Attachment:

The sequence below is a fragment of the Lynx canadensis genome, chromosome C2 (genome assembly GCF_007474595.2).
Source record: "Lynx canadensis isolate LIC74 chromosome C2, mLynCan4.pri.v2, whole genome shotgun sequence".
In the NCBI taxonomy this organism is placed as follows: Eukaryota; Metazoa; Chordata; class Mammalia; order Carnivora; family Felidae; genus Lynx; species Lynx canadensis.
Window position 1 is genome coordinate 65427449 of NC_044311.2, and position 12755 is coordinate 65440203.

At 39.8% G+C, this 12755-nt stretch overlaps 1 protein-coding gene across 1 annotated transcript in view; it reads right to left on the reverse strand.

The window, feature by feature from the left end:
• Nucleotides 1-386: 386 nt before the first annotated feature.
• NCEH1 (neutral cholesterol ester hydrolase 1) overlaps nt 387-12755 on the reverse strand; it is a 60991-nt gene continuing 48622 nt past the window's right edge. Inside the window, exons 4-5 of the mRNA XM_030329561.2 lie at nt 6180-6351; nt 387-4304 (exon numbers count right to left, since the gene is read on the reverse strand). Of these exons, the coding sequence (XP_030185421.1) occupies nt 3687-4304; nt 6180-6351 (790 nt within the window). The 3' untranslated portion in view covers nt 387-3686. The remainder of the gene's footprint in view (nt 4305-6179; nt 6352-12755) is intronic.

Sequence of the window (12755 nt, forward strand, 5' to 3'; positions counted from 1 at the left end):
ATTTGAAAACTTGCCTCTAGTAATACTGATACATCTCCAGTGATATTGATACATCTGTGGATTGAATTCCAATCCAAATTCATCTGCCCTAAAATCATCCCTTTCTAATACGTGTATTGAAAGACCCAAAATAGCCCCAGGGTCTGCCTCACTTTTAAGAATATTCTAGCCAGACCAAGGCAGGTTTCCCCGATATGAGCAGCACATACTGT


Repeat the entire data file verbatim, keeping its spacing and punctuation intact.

The sequence below is a fragment of the Lynx canadensis genome, chromosome C2 (genome assembly GCF_007474595.2).
Source record: "Lynx canadensis isolate LIC74 chromosome C2, mLynCan4.pri.v2, whole genome shotgun sequence".
In the NCBI taxonomy this organism is placed as follows: Eukaryota; Metazoa; Chordata; class Mammalia; order Carnivora; family Felidae; genus Lynx; species Lynx canadensis.
Window position 1 is genome coordinate 65427449 of NC_044311.2, and position 12755 is coordinate 65440203.

At 39.8% G+C, this 12755-nt stretch overlaps 1 protein-coding gene across 1 annotated transcript in view; it reads right to left on the reverse strand.

The window, feature by feature from the left end:
• Nucleotides 1-386: 386 nt before the first annotated feature.
• NCEH1 (neutral cholesterol ester hydrolase 1) overlaps nt 387-12755 on the reverse strand; it is a 60991-nt gene continuing 48622 nt past the window's right edge. Inside the window, exons 4-5 of the mRNA XM_030329561.2 lie at nt 6180-6351; nt 387-4304 (exon numbers count right to left, since the gene is read on the reverse strand). Of these exons, the coding sequence (XP_030185421.1) occupies nt 3687-4304; nt 6180-6351 (790 nt within the window). The 3' untranslated portion in view covers nt 387-3686. The remainder of the gene's footprint in view (nt 4305-6179; nt 6352-12755) is intronic.

Sequence of the window (12755 nt, forward strand, 5' to 3'; positions counted from 1 at the left end):
ATTTGAAAACTTGCCTCTAGTAATACTGATACATCTCCAGTGATATTGATACATCTGTGGATTGAATTCCAATCCAAATTCATCTGCCCTAAAATCATCCCTTTCTAATACGTGTATTGAAAGACCCAAAATAGCCCCAGGGTCTGCCTCACTTTTAAGAATATTCTAGCCAGACCAAGGCAGGTTTCCCCGATATGAGCAGCACATACTGT